July 11, 2007

Staff Picks: 45 Things You Do That Drive Your Boss Crazy

By: 800-CEO-READ @ 1:15 PM – Filed under: Personal Development & Human Behavior

Recently I paged through 45 Things You Do That Drive Your Boss Crazy: And How to Avoid Them by Anita Bruzzese, author of the column "On the Job." Most of the items in this book were common sense: Telling Dirty Jokes and Cussing on the Job; Having Poor Writing and Spelling Skills; Wearing the Wrong Thing to Work; Gossiping; Failing to Learn from Mistakes. Here are a few I wasn't expecting: 17. Losing Sleep
"While the National Sleep Foundation (NSF) recommends seven to nine hours of sleep a night, their survey found that American adults average seven hours on weeknights, down about two hours a night over the last fifty years. Some twenty to thirty million adults experience occasional sleep problems, but forty million others suffer from one of the eighty-four identified sleep disorders. The chronic lack of sleep is taking a toll on our bodies and our minds. The NSF has found sleep problems can make daily life more stressful and cause you to be less productive. It weakens your ability to concentrate to the point that accomplishing tasks becomes more difficult and you are more easily irritated. Overal, sleep loss has been found to affect tasks requiring memory, learning and logical reasoning. ...So it all comes down to this: If you're not getting enough sleep, you will be cranky, forgetful, less productive, more likely to call in sick and run the risk of having a wreck on the way to or from work. See why the boss cares if you're getting enough shut-eye?"
36. Lacking Knowledge of Current Events
In today's fast-paced marketplace, bosses depend greatly on an employee's ability to grow and to change as needed, and part of this ability comes from understanding the bigger picture. If an employee can't grasp important world events and stay current on developments, the boss will worry the employee simply has limited learning capacity. ...In 1964, 81 percent of Americans read a daily newspaper while only 54 percent do today. Millions of people surf the Internet every day but the sites they visit may have absolutely nothing to do with current events--only 11 percent of young people say it's a major source of news. The three nightly news programs have seen their ratings plunge 44 percent since 1980. Corporate leaders also are concerned about the image of "the ugly American"--the person who is ignorant of world events and has little or no interest in what goes on outside of the United States. Since many employers do business globally--or at least make money from international visitors to this country--providing an image of being educated and aware of the world is important. ...That's why when you can demonstrate to your boss that you not only know who is the chief justice of the United States but can speak intelligently about the city council's next election, then you've just risen a notch in the boss's eyes.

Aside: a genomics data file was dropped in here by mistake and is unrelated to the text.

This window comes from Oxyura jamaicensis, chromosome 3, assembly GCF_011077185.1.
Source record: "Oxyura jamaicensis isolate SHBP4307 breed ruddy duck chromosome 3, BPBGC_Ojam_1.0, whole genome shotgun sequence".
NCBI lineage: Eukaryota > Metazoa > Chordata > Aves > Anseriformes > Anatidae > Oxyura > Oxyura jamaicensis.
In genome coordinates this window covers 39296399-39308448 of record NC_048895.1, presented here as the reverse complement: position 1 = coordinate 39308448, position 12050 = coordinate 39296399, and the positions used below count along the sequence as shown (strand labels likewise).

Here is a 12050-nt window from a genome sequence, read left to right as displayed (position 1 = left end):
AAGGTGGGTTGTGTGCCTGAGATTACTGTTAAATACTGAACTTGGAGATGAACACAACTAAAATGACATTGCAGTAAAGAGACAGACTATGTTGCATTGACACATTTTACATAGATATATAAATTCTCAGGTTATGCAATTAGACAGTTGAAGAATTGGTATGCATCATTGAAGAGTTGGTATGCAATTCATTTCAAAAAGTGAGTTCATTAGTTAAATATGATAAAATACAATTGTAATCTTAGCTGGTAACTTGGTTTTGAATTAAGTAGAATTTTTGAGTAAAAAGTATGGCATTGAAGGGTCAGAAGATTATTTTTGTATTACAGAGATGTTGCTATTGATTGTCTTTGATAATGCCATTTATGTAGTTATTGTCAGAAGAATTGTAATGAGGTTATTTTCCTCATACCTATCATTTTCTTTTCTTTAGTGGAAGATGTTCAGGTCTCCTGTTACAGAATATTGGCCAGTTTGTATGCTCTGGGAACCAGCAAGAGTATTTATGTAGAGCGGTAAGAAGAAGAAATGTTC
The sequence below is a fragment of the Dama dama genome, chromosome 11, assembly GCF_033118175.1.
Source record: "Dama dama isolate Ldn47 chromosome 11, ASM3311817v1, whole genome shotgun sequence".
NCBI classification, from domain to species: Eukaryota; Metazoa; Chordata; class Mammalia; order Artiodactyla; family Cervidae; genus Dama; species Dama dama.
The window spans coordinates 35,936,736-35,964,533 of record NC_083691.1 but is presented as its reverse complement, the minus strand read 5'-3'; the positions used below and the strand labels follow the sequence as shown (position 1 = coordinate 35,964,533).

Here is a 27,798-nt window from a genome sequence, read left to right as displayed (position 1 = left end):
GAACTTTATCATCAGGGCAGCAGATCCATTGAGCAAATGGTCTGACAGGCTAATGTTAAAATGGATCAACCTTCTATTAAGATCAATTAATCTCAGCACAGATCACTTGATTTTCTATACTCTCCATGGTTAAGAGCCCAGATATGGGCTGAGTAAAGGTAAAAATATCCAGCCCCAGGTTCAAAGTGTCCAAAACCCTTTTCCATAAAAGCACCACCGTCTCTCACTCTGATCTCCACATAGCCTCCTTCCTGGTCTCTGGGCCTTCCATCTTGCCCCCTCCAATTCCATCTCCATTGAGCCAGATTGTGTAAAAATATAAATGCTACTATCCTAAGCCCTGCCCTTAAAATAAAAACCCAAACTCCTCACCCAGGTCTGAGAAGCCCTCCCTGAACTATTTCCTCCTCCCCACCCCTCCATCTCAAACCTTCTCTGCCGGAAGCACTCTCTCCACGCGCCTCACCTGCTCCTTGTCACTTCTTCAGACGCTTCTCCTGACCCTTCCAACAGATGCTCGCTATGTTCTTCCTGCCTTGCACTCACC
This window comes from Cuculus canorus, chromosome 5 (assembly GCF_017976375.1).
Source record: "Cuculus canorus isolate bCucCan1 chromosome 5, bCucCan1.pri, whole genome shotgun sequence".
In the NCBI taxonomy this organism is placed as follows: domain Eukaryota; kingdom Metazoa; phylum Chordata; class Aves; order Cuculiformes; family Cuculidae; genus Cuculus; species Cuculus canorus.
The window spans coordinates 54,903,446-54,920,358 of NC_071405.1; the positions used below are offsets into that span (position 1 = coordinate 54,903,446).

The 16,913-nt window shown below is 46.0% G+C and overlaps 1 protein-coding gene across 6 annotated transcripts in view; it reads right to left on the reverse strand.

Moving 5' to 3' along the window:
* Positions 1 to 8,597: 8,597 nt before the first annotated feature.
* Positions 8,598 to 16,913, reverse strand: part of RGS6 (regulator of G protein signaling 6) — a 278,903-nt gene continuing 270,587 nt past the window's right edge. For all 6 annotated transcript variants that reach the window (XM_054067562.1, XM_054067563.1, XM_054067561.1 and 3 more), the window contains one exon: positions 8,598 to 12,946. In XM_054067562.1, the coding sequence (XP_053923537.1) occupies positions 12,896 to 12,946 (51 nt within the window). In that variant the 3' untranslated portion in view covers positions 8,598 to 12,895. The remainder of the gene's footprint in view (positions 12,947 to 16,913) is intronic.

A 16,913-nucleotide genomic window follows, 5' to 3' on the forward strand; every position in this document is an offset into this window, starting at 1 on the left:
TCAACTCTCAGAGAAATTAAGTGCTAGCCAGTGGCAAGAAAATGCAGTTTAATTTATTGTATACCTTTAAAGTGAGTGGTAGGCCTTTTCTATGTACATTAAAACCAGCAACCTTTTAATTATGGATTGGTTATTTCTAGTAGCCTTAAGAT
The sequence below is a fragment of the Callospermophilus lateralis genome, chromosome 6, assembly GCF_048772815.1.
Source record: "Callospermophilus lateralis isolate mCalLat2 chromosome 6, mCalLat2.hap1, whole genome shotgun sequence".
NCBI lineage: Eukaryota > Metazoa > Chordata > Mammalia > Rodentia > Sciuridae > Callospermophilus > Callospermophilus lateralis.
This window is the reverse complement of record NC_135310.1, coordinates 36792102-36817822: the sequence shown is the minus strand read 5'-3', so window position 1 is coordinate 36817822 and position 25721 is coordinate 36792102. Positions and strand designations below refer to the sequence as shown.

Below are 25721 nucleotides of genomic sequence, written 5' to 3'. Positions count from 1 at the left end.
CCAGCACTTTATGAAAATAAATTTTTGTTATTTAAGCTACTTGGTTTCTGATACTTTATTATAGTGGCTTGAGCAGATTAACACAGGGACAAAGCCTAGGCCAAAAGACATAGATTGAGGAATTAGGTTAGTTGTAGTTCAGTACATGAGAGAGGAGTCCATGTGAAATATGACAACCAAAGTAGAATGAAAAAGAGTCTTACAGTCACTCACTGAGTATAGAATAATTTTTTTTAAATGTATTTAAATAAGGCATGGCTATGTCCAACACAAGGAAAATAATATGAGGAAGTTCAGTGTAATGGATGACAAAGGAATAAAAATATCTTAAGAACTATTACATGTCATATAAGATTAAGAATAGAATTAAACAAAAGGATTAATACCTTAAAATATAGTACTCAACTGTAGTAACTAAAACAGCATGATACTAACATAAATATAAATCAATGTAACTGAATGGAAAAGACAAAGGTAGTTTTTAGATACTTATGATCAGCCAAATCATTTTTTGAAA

I'm not sure this is the type of book a company would buy for each of its employees (would you be just slightly offended by the title?), but it is the type of book that would fit nicely into a package for the new young professional. Here are a few other titles we've written about that could be included: My Reality Check Bounced! The Twentysomething's Guide to Cashing in on Your Real-World Dreams by Jason Ryan Dorsey
Blog post:
From New Recruit to High Flyer: Non-nonsense Advice on How to Fast Track Your Career by Hugh Karseras
Blog post:
StrengthsFinder 2.0: A New and Upgraded Edition of the Online Test from Gallup's Now, Discover Your Strengths by Tom Rath
Jack Covert Selects: Blog post: Blog post: